Adding a "cool" industry to your layout...
#1
Here's an industry that no longer exists, but if you model the period between 1900 and 1960, there may be a place for it on your layout.
Back in the days before mechanical refrigeration, and even after it was introduced, ice was used to preserve food, both during shipping and during storage, and the railroad played a big part in this. Many of you may have seen some of the various ice houses on my layout, and for those of you that haven't, I'll try to explain their various functions.
The long, white structure in the background (I never seem to have a photo of only the item that I want to show) is the origin of the ice used in the towns and cities on my layout, at least as far as the railroad is concerned. While this ice house supposedly sits on or near the shore of Lake Erie, the true origin of the ice blocks that it ships is unspecified.
   

   

   

This facility supplies ice to all of the other icehouses on my railroad, and can also ship it to other nearby railroads, when required. In the second photo, those refrigerator cars are being loaded with blocks of ice (as cargo, through the side doors, not through the ice hatches, which have been sealed). From here, ice will be distributed to other ice houses along the route, either smaller ones that supply residential and commercial concerns, or larger ones that use large quantities of ice, but are not equipped to produce or harvest it themselves. The cars shown are in designated service as ice cars and are not used for any other purpose. Ice was also moved in regular reefers and also in boxcars, particularily in colder weather.
In the second photo, you can also see a reefer spotted at the platform for icing. This is a feature of most modelled icehouses, but the one here is only for icing the occasional car that passes through and requires icing. At the platform, ice is usually only added through the ice hatches, to replenish the bunkers. Crushed ice can also be added to cargo that requires "top icing", but that is seldom required here. Many main ice houses have no provision for icing cars: their sole function is to provide ice for other icehouses. This facility, however, also supplies ice to many local customers, by truck or wagon. Most homes and businesses have iceboxes, even though refrigerators are in use in other areas, so home delivery of ice is an important business. The main commercial customer for ice in this area is Finlay Fresh Fish, which ships carload-lots of fresh fish requiring "top icing".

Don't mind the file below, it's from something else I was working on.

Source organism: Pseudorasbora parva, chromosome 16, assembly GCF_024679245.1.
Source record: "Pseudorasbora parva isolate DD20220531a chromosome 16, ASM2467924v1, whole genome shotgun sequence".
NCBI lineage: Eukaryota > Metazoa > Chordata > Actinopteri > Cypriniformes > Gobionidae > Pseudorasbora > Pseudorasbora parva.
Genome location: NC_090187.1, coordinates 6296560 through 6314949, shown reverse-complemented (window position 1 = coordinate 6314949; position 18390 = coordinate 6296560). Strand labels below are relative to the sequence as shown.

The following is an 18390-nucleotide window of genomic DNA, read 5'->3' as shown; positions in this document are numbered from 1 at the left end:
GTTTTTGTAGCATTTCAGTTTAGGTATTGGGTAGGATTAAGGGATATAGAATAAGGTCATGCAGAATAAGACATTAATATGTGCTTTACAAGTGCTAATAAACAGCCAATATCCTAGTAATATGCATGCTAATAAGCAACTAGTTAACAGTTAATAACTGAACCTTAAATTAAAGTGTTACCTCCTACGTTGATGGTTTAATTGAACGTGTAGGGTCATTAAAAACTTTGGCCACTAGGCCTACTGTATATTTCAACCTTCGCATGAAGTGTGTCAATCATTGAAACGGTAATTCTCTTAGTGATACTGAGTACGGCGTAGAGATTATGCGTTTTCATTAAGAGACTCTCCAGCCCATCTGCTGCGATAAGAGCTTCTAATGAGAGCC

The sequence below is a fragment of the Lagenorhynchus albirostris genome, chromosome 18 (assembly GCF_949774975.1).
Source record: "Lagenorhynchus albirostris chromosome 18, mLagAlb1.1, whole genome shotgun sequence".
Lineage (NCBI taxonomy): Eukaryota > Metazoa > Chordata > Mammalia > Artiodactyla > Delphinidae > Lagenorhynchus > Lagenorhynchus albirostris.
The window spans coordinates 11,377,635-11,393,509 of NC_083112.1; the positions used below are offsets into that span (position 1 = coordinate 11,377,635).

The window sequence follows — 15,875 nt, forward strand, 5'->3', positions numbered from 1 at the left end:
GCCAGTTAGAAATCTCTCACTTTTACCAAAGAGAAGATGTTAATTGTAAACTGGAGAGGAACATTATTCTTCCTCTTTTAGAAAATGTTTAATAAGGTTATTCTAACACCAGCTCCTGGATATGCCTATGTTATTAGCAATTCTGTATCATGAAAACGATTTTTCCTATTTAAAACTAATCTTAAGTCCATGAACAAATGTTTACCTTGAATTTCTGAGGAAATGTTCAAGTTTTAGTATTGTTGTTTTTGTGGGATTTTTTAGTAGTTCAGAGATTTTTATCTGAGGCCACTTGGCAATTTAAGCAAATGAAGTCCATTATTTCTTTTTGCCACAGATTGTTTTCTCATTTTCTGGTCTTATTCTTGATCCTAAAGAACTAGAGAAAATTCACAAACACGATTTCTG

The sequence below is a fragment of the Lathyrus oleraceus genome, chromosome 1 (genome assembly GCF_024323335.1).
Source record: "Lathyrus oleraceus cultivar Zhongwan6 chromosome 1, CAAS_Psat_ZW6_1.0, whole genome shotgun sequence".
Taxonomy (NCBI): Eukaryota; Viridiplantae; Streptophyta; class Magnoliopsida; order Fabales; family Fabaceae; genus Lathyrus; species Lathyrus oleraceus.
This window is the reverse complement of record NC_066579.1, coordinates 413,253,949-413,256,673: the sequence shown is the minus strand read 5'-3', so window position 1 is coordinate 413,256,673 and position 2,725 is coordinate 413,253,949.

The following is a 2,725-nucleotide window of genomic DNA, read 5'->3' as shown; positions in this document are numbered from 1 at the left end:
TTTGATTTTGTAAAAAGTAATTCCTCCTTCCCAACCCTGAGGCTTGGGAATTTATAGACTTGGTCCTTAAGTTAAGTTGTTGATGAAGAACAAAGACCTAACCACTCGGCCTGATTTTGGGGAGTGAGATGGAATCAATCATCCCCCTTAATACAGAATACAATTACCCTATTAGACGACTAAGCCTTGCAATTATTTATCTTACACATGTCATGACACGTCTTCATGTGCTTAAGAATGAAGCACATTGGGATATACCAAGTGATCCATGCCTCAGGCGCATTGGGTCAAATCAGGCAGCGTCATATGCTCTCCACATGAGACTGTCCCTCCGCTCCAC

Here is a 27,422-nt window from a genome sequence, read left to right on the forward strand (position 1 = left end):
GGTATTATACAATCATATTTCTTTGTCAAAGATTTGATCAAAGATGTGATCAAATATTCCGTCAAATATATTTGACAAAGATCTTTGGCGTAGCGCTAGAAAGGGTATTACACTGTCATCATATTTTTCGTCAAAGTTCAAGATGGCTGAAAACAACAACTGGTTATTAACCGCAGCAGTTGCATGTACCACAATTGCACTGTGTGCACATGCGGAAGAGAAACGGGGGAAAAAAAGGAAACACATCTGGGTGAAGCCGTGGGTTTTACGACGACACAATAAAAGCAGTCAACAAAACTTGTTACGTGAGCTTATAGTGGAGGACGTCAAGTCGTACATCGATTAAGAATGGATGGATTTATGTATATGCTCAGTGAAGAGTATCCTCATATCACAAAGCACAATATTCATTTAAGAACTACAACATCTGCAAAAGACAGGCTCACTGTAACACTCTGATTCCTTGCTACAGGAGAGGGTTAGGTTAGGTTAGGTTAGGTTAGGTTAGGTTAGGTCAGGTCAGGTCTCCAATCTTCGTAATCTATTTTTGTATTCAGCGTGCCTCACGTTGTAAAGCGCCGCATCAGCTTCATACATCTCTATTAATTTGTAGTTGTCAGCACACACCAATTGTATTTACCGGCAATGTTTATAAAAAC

Hoffentoth Bros. deliver block ice daily, by truck, to Finlay's, where it is used in storage coolers and also crushed for distributing directlly over the open-top crates of fish after they are loaded into the reefer.

When a carload of ice leaves the main storage facility in Lowbanks, it can be destined for any town on the layout, as all have some type of ice facility. Most are small structures that supply ice for domestic use, and have no car icing platform.
Here's the icehouse in Elfrida, built to the common design used in all towns requiring this type of service.
   

   

This simple structure is 12'x24', with a door and platform at trackside, and another door and platform on the other side for loading the delivery trucks or wagons. Depending on demand, the entire carload may be transferred to this ice house, or the car may be left spotted here to allow transfer as the icehouse requires replenishment. Another option is for part of the ice to be unloaded from the car here, then the next train through town will pick up the car and take it to the next icehouse that needs ice.

The largest icehouse currently on the line (there'll be another once the northern part of the railroad gets built), other than the storage facility in Lowbanks, is this structure in Dunnville.
   

Here's an view from the south....
   

...and another from the north:
   

...and an aerial view, courtesy of Secord Air Services:
   

This is the Walthers kit, with some add-on platforms. It is the main car-icing site on the layout, and does pre-icing for most cars destined to be loaded on-line. It also re-ices loads from other railroads, as required, that are headed to on-line destinations or that are passing through, in interchange, to other roads. In addition, this is the main distribution facility for residential and commercial use in Dunnville, with ice being delivered by truck. An icehouse this size and this busy requires a constant supply of fresh ice, so at least one carload of it is delivered here daily.